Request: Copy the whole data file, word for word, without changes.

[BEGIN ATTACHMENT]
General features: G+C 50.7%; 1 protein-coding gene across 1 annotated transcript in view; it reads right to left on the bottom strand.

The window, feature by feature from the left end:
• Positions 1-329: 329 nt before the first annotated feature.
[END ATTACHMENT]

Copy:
General features: G+C 50.7%; 1 protein-coding gene across 1 annotated transcript in view; it reads right to left on the bottom strand.

The window, feature by feature from the left end:
• Positions 1-329: 329 nt before the first annotated feature.